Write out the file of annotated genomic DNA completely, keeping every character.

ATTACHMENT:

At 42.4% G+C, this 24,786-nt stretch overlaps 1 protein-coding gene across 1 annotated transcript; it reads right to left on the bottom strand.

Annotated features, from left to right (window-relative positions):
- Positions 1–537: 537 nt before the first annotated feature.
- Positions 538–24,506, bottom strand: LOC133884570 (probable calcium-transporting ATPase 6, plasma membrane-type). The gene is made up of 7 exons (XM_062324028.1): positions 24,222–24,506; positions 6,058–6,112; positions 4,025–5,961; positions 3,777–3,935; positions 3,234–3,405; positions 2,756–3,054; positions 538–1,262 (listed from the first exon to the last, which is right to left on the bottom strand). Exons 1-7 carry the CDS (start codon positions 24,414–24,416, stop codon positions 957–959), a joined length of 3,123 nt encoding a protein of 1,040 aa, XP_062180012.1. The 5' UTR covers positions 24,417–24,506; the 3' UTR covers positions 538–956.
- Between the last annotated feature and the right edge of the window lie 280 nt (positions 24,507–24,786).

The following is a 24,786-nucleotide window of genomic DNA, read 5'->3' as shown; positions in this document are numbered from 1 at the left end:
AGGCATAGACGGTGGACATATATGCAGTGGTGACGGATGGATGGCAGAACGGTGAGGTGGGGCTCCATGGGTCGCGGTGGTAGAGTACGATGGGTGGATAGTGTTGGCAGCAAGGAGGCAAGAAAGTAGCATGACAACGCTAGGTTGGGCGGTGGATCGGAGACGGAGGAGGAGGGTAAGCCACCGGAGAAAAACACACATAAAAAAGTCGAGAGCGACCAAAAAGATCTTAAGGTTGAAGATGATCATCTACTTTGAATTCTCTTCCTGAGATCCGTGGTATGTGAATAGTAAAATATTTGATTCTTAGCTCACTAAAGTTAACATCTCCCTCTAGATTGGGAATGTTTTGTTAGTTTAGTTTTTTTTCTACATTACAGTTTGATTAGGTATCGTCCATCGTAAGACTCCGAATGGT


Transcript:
At 42.4% G+C, this 24,786-nt stretch overlaps 1 protein-coding gene across 1 annotated transcript; it reads right to left on the bottom strand.

Annotated features, from left to right (window-relative positions):
- Positions 1–537: 537 nt before the first annotated feature.
- Positions 538–24,506, bottom strand: LOC133884570 (probable calcium-transporting ATPase 6, plasma membrane-type). The gene is made up of 7 exons (XM_062324028.1): positions 24,222–24,506; positions 6,058–6,112; positions 4,025–5,961; positions 3,777–3,935; positions 3,234–3,405; positions 2,756–3,054; positions 538–1,262 (listed from the first exon to the last, which is right to left on the bottom strand). Exons 1-7 carry the CDS (start codon positions 24,414–24,416, stop codon positions 957–959), a joined length of 3,123 nt encoding a protein of 1,040 aa, XP_062180012.1. The 5' UTR covers positions 24,417–24,506; the 3' UTR covers positions 538–956.
- Between the last annotated feature and the right edge of the window lie 280 nt (positions 24,507–24,786).

The following is a 24,786-nucleotide window of genomic DNA, read 5'->3' as shown; positions in this document are numbered from 1 at the left end:
AGGCATAGACGGTGGACATATATGCAGTGGTGACGGATGGATGGCAGAACGGTGAGGTGGGGCTCCATGGGTCGCGGTGGTAGAGTACGATGGGTGGATAGTGTTGGCAGCAAGGAGGCAAGAAAGTAGCATGACAACGCTAGGTTGGGCGGTGGATCGGAGACGGAGGAGGAGGGTAAGCCACCGGAGAAAAACACACATAAAAAAGTCGAGAGCGACCAAAAAGATCTTAAGGTTGAAGATGATCATCTACTTTGAATTCTCTTCCTGAGATCCGTGGTATGTGAATAGTAAAATATTTGATTCTTAGCTCACTAAAGTTAACATCTCCCTCTAGATTGGGAATGTTTTGTTAGTTTAGTTTTTTTTCTACATTACAGTTTGATTAGGTATCGTCCATCGTAAGACTCCGAATGGT